Money | 01.03.2022

How to Save When You have No Retirement Funds


By Paula Bennett

Fear not, you’re not alone in not starting yet. 

You’ve made it to this article and maybe you’re panicking already. I’ve heard it before, “I am 50 and have no retirement savings, what do I do?!” Relax, you’re not doomed. 

If you start building a nest egg now and make some other easy changes you will have a comfortable retirement. It’s possible! It will require some solid financial planning and increasing your knowledge about personal finance. If you set some solid retirement savings goals, it’s not too late. 

First off, you are not alone. Many Americans, laden with credit card debt and student loan payments and very little extra money, have not saved enough for retirement. Through the pandemic, we learned that more than 51% of all Americans have less than three months of savings. The Employee Benefits Research Institute reported that 37% of employees between the ages of 35 and 54 have less than $1000 save for retirement. Very few Americans have taken advantage of tax-free individual retirement accounts by making the contribution limits on a yearly basis provide for their future.

Fidelity investments rule of thumb is that you should’ve saved six times your annual salary by the age of 50, eight times your annual salary at the age of 60, and 10 times your annual salary by the age of 67. If you want to save $1 million for your retirement you’re going to have to make some changes. If you plan on retiring at 65 years old with $1 million you would need to invest at least $800 per month. Every month. That’s a lot! 

Here’s how to start saving for retirement. You can catch up if you get disciplined now. 

If you're saying, “I am 50 and have no retirement savings, what now?” you need to talk to a financial planner right away.

Hire a financial planner.

The best advice is for you to consult with a certified financial planner and other financial advisors. Your employer may provide for these services at no charge for the larger brokerage houses like Charles Schwab, Fidelity, Vanguard, or Ameritrade.

If you have no retirement savings, you will have to work harder than if you have a retirement fund or a savings account.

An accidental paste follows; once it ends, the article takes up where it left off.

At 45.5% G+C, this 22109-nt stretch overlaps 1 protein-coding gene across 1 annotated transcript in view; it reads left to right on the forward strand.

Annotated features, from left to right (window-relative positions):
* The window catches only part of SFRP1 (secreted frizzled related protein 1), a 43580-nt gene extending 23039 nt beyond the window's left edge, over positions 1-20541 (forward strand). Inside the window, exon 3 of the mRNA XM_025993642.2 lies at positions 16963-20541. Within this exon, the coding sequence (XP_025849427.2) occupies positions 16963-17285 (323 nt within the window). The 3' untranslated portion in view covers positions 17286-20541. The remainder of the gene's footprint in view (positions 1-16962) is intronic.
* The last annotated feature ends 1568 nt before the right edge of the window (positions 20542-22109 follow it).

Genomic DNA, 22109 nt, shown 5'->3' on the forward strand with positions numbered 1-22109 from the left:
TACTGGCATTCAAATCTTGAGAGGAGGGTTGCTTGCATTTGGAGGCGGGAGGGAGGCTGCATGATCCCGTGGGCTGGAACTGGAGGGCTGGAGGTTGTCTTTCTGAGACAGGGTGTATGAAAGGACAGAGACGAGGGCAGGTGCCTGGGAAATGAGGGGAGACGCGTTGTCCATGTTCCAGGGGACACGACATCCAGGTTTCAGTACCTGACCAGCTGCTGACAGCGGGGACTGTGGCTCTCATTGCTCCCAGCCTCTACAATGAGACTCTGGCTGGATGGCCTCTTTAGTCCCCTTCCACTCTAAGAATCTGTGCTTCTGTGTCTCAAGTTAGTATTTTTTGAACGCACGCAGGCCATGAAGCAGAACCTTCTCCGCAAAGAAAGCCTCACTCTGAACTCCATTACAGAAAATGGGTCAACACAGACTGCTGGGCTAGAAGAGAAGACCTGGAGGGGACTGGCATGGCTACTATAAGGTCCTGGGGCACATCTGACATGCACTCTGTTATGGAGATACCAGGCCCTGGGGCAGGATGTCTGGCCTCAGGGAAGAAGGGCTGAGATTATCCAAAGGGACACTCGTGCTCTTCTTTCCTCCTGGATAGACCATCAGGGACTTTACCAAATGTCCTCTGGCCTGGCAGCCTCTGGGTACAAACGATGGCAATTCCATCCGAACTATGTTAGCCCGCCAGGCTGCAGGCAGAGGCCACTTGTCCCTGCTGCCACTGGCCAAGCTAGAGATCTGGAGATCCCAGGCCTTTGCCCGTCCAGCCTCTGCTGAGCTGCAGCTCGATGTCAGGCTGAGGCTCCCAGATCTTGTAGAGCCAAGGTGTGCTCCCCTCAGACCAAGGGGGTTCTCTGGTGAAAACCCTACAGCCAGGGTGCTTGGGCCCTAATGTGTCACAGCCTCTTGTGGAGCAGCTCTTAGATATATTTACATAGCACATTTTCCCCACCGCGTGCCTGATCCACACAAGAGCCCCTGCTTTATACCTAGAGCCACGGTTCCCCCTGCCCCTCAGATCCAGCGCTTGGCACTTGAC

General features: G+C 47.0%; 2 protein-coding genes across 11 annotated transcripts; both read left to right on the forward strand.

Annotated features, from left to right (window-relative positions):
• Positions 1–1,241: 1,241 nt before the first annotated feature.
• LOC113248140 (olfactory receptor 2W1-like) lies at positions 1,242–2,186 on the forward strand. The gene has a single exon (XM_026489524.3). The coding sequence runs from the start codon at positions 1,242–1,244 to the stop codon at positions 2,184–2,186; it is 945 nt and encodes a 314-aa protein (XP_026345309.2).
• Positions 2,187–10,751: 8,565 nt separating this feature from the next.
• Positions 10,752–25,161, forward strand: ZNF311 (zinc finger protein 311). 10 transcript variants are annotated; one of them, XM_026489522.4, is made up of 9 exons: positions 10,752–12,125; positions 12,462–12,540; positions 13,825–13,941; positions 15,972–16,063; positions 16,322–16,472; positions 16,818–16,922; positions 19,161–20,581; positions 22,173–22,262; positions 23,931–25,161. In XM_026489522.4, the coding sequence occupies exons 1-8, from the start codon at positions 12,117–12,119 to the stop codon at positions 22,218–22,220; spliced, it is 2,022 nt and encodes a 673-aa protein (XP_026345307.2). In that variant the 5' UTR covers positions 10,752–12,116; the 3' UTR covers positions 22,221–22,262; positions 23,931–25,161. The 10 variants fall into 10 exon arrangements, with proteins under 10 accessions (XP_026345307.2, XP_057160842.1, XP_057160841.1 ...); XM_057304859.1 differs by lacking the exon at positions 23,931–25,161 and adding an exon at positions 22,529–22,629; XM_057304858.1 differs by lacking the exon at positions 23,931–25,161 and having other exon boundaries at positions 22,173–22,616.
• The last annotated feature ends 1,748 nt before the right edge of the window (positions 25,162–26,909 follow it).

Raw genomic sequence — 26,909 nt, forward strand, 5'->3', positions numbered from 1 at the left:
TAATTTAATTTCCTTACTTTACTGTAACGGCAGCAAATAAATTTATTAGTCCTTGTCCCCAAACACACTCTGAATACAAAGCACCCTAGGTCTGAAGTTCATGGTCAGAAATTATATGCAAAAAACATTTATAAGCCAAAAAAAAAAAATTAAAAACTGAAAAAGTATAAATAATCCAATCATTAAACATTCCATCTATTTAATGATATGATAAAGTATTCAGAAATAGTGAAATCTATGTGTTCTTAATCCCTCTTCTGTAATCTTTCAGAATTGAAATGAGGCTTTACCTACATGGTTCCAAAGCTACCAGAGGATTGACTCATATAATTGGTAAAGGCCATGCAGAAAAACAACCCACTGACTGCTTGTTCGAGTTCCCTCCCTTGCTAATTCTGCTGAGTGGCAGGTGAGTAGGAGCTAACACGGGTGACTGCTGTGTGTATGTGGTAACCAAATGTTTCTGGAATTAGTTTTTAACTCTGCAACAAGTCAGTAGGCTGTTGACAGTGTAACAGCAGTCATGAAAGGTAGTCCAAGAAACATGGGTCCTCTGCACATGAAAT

Don’t procrastinate another day. Schedule a meeting and arrive well prepared. 

How to prepare?

Figure out:

→ Does your company have a retirement savings plan?

→ How much are you currently spending monthly? 

→ Do you have any anticipate future spending different from now? 

Bring these statements:

→ Gross Income

→ Monthly and Future Expenses

→ Retirement Savings Accounts (if any)

→ Retirement Plan from Employer (if any)

→ Current Assets

→ Social Security Statement

→ IRA or Roth IRA Account Statement (if any) 

→ Any Other Assets (Investment, Brokerage, or Savings Accounts)

→ Emergency Fund Account Statement (if any) 

Establish a budget with your financial planner.

Once your financial planner has reviewed all of your assets and expenses, they can establish a safe budget. This will allow you to put aside funds for a safe rate of return. Take advantage of the compound interest of your investments. 

Now, the next challenge: you need to follow the budget.

Educate yourself on your financials.

The best way to build confidence is by educating yourself. Becoming financially literate is not that difficult to do, especially in times of the pandemic. Online courses, podcasts, other forms of online learning are more available than ever before.

Community College

If you want to learn in-person, look at your community college course schedule. There will be numerous classes on accounting, financial literacy, and investing. 

Online Classes

if you want to learn online, Coursera alone has more than 300 classes on investment. Don’t be overwhelmed by the choice. Find one credible teacher and just jump in. 

Alternatively, if you don’t want to the responsibility of vetting your instructor, most colleges now have online classes teaching financial literacy: Stanford University, Texas Tech University, George Washington University, Syracuse University, and the University of Montana, to name a few. 

Visit Charles Schwab, Vanguard, Fidelity, Wealthfront, or Betterment that can educate you. Each has a plethora of information on their websites to read at your own pace or classes you can attend in person or over Zoom.

Other Media